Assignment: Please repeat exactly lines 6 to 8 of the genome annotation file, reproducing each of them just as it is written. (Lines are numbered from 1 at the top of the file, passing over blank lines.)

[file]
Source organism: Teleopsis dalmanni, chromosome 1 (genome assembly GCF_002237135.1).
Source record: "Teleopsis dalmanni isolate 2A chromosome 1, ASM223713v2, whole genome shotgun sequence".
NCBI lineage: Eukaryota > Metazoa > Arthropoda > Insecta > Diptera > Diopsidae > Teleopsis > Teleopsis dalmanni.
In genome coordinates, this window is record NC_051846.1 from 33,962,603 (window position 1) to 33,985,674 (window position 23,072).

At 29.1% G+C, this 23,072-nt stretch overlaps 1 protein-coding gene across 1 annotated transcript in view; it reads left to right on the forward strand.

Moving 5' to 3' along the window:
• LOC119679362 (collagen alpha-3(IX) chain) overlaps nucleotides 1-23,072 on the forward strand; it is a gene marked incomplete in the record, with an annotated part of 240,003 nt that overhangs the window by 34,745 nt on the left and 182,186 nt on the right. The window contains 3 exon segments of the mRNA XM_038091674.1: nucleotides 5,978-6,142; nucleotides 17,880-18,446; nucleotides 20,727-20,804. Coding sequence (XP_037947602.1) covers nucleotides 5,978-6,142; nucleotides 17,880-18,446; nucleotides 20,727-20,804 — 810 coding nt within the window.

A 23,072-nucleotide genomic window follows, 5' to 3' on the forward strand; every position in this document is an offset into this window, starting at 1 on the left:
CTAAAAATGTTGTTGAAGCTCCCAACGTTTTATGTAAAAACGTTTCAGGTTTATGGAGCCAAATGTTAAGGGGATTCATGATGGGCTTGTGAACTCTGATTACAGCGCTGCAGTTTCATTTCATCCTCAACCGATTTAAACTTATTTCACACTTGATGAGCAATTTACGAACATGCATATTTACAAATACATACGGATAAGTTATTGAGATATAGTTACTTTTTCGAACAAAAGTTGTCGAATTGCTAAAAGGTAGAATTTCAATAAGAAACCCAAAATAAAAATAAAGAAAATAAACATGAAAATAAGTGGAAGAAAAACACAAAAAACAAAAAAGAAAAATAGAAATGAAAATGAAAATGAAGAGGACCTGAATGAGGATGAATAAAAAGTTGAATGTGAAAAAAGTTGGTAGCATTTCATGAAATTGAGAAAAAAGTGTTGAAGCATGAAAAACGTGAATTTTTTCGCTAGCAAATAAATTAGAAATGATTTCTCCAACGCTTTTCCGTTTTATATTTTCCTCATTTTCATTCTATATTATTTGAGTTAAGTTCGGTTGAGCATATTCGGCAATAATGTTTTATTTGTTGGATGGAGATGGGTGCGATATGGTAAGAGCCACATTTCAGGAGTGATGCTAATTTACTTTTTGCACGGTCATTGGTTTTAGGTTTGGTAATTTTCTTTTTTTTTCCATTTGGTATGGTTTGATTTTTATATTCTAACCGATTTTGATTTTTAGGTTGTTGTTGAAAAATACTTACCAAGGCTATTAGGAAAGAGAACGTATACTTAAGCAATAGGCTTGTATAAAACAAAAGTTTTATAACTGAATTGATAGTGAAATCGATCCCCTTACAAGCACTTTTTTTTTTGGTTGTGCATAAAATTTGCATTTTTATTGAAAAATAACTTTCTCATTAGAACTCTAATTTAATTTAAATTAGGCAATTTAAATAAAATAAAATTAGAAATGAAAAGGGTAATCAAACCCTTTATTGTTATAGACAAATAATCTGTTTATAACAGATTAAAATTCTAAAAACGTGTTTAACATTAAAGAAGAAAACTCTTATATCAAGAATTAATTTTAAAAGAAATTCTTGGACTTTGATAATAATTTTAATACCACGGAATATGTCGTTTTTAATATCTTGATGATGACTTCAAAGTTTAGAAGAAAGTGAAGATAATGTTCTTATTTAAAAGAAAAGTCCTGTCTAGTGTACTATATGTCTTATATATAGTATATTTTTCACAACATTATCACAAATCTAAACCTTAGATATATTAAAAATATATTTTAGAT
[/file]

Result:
Moving 5' to 3' along the window:
• LOC119679362 (collagen alpha-3(IX) chain) overlaps nucleotides 1-23,072 on the forward strand; it is a gene marked incomplete in the record, with an annotated part of 240,003 nt that overhangs the window by 34,745 nt on the left and 182,186 nt on the right. The window contains 3 exon segments of the mRNA XM_038091674.1: nucleotides 5,978-6,142; nucleotides 17,880-18,446; nucleotides 20,727-20,804. Coding sequence (XP_037947602.1) covers nucleotides 5,978-6,142; nucleotides 17,880-18,446; nucleotides 20,727-20,804 — 810 coding nt within the window.

A 23,072-nucleotide genomic window follows, 5' to 3' on the forward strand; every position in this document is an offset into this window, starting at 1 on the left: